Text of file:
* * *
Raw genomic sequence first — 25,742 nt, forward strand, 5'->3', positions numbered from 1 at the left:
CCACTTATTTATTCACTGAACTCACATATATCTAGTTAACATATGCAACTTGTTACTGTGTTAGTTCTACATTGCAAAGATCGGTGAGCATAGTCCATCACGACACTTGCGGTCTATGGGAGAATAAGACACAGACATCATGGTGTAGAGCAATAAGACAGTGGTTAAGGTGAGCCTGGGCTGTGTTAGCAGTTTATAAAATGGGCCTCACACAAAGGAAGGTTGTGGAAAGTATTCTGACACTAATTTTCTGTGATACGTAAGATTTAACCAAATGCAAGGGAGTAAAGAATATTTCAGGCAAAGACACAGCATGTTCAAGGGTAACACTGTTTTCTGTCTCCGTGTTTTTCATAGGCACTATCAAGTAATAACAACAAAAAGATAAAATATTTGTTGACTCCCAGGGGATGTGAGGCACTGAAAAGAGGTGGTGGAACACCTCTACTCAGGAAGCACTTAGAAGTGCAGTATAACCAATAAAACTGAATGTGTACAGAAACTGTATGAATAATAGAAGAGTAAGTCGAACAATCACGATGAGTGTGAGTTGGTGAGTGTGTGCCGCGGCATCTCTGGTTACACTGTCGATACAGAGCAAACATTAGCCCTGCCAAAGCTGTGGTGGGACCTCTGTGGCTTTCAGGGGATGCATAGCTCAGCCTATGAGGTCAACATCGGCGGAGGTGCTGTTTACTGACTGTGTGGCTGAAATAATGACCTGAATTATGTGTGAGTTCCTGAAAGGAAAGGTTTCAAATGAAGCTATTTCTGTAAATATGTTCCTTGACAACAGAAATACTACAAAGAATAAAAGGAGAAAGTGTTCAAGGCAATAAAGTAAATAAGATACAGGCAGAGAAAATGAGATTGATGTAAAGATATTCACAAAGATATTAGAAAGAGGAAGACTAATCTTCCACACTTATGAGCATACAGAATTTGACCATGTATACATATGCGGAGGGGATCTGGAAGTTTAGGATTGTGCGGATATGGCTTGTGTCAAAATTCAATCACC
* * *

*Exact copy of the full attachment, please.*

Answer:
Raw genomic sequence first — 25,742 nt, forward strand, 5'->3', positions numbered from 1 at the left:
CCACTTATTTATTCACTGAACTCACATATATCTAGTTAACATATGCAACTTGTTACTGTGTTAGTTCTACATTGCAAAGATCGGTGAGCATAGTCCATCACGACACTTGCGGTCTATGGGAGAATAAGACACAGACATCATGGTGTAGAGCAATAAGACAGTGGTTAAGGTGAGCCTGGGCTGTGTTAGCAGTTTATAAAATGGGCCTCACACAAAGGAAGGTTGTGGAAAGTATTCTGACACTAATTTTCTGTGATACGTAAGATTTAACCAAATGCAAGGGAGTAAAGAATATTTCAGGCAAAGACACAGCATGTTCAAGGGTAACACTGTTTTCTGTCTCCGTGTTTTTCATAGGCACTATCAAGTAATAACAACAAAAAGATAAAATATTTGTTGACTCCCAGGGGATGTGAGGCACTGAAAAGAGGTGGTGGAACACCTCTACTCAGGAAGCACTTAGAAGTGCAGTATAACCAATAAAACTGAATGTGTACAGAAACTGTATGAATAATAGAAGAGTAAGTCGAACAATCACGATGAGTGTGAGTTGGTGAGTGTGTGCCGCGGCATCTCTGGTTACACTGTCGATACAGAGCAAACATTAGCCCTGCCAAAGCTGTGGTGGGACCTCTGTGGCTTTCAGGGGATGCATAGCTCAGCCTATGAGGTCAACATCGGCGGAGGTGCTGTTTACTGACTGTGTGGCTGAAATAATGACCTGAATTATGTGTGAGTTCCTGAAAGGAAAGGTTTCAAATGAAGCTATTTCTGTAAATATGTTCCTTGACAACAGAAATACTACAAAGAATAAAAGGAGAAAGTGTTCAAGGCAATAAAGTAAATAAGATACAGGCAGAGAAAATGAGATTGATGTAAAGATATTCACAAAGATATTAGAAAGAGGAAGACTAATCTTCCACACTTATGAGCATACAGAATTTGACCATGTATACATATGCGGAGGGGATCTGGAAGTTTAGGATTGTGCGGATATGGCTTGTGTCAAAATTCAATCACC